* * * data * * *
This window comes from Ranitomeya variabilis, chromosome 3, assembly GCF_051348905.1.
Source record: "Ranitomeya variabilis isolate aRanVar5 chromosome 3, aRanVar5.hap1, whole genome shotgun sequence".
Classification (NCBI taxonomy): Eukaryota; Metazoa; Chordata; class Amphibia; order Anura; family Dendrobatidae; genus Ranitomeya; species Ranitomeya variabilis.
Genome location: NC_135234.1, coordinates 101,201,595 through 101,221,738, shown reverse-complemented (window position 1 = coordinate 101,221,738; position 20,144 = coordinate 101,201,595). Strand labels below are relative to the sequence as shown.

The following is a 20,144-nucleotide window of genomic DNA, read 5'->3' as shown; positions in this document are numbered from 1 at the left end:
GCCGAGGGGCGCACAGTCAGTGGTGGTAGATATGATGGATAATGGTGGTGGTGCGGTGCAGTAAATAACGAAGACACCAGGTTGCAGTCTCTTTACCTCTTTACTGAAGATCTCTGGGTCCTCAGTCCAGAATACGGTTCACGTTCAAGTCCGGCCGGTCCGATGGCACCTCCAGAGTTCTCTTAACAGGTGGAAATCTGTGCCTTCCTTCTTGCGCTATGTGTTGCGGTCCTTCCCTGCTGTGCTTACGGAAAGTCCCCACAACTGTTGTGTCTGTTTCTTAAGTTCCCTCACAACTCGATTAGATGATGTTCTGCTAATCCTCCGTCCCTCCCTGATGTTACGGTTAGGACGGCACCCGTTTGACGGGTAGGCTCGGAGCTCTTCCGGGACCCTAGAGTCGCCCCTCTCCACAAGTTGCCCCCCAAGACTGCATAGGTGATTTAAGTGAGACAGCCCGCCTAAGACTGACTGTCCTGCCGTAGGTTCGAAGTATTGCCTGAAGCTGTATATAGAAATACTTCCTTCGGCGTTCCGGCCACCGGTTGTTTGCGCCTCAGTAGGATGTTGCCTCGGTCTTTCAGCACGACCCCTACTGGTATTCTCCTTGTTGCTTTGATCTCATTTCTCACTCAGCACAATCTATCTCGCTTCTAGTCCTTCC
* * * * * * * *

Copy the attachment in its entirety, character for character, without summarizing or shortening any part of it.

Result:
This window comes from Ranitomeya variabilis, chromosome 3, assembly GCF_051348905.1.
Source record: "Ranitomeya variabilis isolate aRanVar5 chromosome 3, aRanVar5.hap1, whole genome shotgun sequence".
Classification (NCBI taxonomy): Eukaryota; Metazoa; Chordata; class Amphibia; order Anura; family Dendrobatidae; genus Ranitomeya; species Ranitomeya variabilis.
Genome location: NC_135234.1, coordinates 101,201,595 through 101,221,738, shown reverse-complemented (window position 1 = coordinate 101,221,738; position 20,144 = coordinate 101,201,595). Strand labels below are relative to the sequence as shown.

The following is a 20,144-nucleotide window of genomic DNA, read 5'->3' as shown; positions in this document are numbered from 1 at the left end:
GCCGAGGGGCGCACAGTCAGTGGTGGTAGATATGATGGATAATGGTGGTGGTGCGGTGCAGTAAATAACGAAGACACCAGGTTGCAGTCTCTTTACCTCTTTACTGAAGATCTCTGGGTCCTCAGTCCAGAATACGGTTCACGTTCAAGTCCGGCCGGTCCGATGGCACCTCCAGAGTTCTCTTAACAGGTGGAAATCTGTGCCTTCCTTCTTGCGCTATGTGTTGCGGTCCTTCCCTGCTGTGCTTACGGAAAGTCCCCACAACTGTTGTGTCTGTTTCTTAAGTTCCCTCACAACTCGATTAGATGATGTTCTGCTAATCCTCCGTCCCTCCCTGATGTTACGGTTAGGACGGCACCCGTTTGACGGGTAGGCTCGGAGCTCTTCCGGGACCCTAGAGTCGCCCCTCTCCACAAGTTGCCCCCCAAGACTGCATAGGTGATTTAAGTGAGACAGCCCGCCTAAGACTGACTGTCCTGCCGTAGGTTCGAAGTATTGCCTGAAGCTGTATATAGAAATACTTCCTTCGGCGTTCCGGCCACCGGTTGTTTGCGCCTCAGTAGGATGTTGCCTCGGTCTTTCAGCACGACCCCTACTGGTATTCTCCTTGTTGCTTTGATCTCATTTCTCACTCAGCACAATCTATCTCGCTTCTAGTCCTTCC